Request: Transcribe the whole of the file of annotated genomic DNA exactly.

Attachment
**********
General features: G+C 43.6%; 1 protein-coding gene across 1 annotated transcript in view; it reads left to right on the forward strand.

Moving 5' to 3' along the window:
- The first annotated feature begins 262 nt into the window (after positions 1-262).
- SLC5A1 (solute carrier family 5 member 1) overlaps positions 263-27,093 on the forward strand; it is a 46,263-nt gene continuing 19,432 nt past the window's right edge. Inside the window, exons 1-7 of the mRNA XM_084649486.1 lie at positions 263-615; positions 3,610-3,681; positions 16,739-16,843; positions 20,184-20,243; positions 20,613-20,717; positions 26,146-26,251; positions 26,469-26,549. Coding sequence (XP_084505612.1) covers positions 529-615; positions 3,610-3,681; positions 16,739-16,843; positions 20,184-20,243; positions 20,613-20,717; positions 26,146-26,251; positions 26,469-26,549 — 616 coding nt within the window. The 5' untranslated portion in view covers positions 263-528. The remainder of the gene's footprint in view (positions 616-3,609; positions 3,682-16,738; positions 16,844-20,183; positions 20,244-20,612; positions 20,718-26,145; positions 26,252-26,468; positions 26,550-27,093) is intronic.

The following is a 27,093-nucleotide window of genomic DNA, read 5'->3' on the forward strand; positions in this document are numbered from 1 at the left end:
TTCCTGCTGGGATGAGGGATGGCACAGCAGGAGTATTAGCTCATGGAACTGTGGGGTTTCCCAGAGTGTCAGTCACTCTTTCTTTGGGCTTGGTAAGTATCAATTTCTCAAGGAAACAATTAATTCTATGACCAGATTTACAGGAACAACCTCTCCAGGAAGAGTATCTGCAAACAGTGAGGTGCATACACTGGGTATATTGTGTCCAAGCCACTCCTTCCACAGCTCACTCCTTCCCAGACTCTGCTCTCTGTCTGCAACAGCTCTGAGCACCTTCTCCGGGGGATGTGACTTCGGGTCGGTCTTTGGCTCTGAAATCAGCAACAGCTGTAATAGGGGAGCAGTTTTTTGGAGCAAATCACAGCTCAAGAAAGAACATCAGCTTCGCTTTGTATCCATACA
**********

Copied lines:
General features: G+C 43.6%; 1 protein-coding gene across 1 annotated transcript in view; it reads left to right on the forward strand.

Moving 5' to 3' along the window:
- The first annotated feature begins 262 nt into the window (after positions 1-262).
- SLC5A1 (solute carrier family 5 member 1) overlaps positions 263-27,093 on the forward strand; it is a 46,263-nt gene continuing 19,432 nt past the window's right edge. Inside the window, exons 1-7 of the mRNA XM_084649486.1 lie at positions 263-615; positions 3,610-3,681; positions 16,739-16,843; positions 20,184-20,243; positions 20,613-20,717; positions 26,146-26,251; positions 26,469-26,549. Coding sequence (XP_084505612.1) covers positions 529-615; positions 3,610-3,681; positions 16,739-16,843; positions 20,184-20,243; positions 20,613-20,717; positions 26,146-26,251; positions 26,469-26,549 — 616 coding nt within the window. The 5' untranslated portion in view covers positions 263-528. The remainder of the gene's footprint in view (positions 616-3,609; positions 3,682-16,738; positions 16,844-20,183; positions 20,244-20,612; positions 20,718-26,145; positions 26,252-26,468; positions 26,550-27,093) is intronic.

The following is a 27,093-nucleotide window of genomic DNA, read 5'->3' on the forward strand; positions in this document are numbered from 1 at the left end:
TTCCTGCTGGGATGAGGGATGGCACAGCAGGAGTATTAGCTCATGGAACTGTGGGGTTTCCCAGAGTGTCAGTCACTCTTTCTTTGGGCTTGGTAAGTATCAATTTCTCAAGGAAACAATTAATTCTATGACCAGATTTACAGGAACAACCTCTCCAGGAAGAGTATCTGCAAACAGTGAGGTGCATACACTGGGTATATTGTGTCCAAGCCACTCCTTCCACAGCTCACTCCTTCCCAGACTCTGCTCTCTGTCTGCAACAGCTCTGAGCACCTTCTCCGGGGGATGTGACTTCGGGTCGGTCTTTGGCTCTGAAATCAGCAACAGCTGTAATAGGGGAGCAGTTTTTTGGAGCAAATCACAGCTCAAGAAAGAACATCAGCTTCGCTTTGTATCCATACA